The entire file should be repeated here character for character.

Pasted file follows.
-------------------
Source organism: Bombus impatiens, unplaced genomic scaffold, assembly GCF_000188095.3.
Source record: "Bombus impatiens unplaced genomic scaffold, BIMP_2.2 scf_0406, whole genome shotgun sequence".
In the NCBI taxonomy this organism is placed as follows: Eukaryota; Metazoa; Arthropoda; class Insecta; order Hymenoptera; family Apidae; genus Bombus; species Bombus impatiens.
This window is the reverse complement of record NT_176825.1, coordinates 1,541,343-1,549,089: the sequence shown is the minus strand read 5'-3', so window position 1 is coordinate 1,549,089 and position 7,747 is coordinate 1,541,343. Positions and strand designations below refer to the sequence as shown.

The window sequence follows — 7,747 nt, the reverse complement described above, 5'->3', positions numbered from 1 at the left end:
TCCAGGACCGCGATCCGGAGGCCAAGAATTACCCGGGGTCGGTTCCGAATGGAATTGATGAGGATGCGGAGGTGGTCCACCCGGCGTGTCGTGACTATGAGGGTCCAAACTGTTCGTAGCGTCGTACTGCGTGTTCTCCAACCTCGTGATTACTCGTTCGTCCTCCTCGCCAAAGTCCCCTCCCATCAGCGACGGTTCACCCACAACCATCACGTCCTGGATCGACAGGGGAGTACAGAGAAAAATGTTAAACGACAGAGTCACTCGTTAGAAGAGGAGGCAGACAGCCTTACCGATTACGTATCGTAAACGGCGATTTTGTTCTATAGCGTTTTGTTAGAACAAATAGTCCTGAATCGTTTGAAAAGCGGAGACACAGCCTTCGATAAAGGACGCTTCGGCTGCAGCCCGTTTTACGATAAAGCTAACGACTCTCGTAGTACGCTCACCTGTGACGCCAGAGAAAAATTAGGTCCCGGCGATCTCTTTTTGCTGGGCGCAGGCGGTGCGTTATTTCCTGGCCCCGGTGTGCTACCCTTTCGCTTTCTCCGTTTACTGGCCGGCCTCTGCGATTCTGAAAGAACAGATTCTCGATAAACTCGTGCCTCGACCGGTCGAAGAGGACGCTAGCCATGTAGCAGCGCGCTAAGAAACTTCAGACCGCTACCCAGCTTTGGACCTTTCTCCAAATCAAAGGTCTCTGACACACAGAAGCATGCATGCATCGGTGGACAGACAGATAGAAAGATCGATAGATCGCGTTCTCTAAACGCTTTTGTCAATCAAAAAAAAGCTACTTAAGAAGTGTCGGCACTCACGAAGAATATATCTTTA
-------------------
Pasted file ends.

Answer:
Source organism: Bombus impatiens, unplaced genomic scaffold, assembly GCF_000188095.3.
Source record: "Bombus impatiens unplaced genomic scaffold, BIMP_2.2 scf_0406, whole genome shotgun sequence".
In the NCBI taxonomy this organism is placed as follows: Eukaryota; Metazoa; Arthropoda; class Insecta; order Hymenoptera; family Apidae; genus Bombus; species Bombus impatiens.
This window is the reverse complement of record NT_176825.1, coordinates 1,541,343-1,549,089: the sequence shown is the minus strand read 5'-3', so window position 1 is coordinate 1,549,089 and position 7,747 is coordinate 1,541,343. Positions and strand designations below refer to the sequence as shown.

The window sequence follows — 7,747 nt, the reverse complement described above, 5'->3', positions numbered from 1 at the left end:
TCCAGGACCGCGATCCGGAGGCCAAGAATTACCCGGGGTCGGTTCCGAATGGAATTGATGAGGATGCGGAGGTGGTCCACCCGGCGTGTCGTGACTATGAGGGTCCAAACTGTTCGTAGCGTCGTACTGCGTGTTCTCCAACCTCGTGATTACTCGTTCGTCCTCCTCGCCAAAGTCCCCTCCCATCAGCGACGGTTCACCCACAACCATCACGTCCTGGATCGACAGGGGAGTACAGAGAAAAATGTTAAACGACAGAGTCACTCGTTAGAAGAGGAGGCAGACAGCCTTACCGATTACGTATCGTAAACGGCGATTTTGTTCTATAGCGTTTTGTTAGAACAAATAGTCCTGAATCGTTTGAAAAGCGGAGACACAGCCTTCGATAAAGGACGCTTCGGCTGCAGCCCGTTTTACGATAAAGCTAACGACTCTCGTAGTACGCTCACCTGTGACGCCAGAGAAAAATTAGGTCCCGGCGATCTCTTTTTGCTGGGCGCAGGCGGTGCGTTATTTCCTGGCCCCGGTGTGCTACCCTTTCGCTTTCTCCGTTTACTGGCCGGCCTCTGCGATTCTGAAAGAACAGATTCTCGATAAACTCGTGCCTCGACCGGTCGAAGAGGACGCTAGCCATGTAGCAGCGCGCTAAGAAACTTCAGACCGCTACCCAGCTTTGGACCTTTCTCCAAATCAAAGGTCTCTGACACACAGAAGCATGCATGCATCGGTGGACAGACAGATAGAAAGATCGATAGATCGCGTTCTCTAAACGCTTTTGTCAATCAAAAAAAAGCTACTTAAGAAGTGTCGGCACTCACGAAGAATATATCTTTA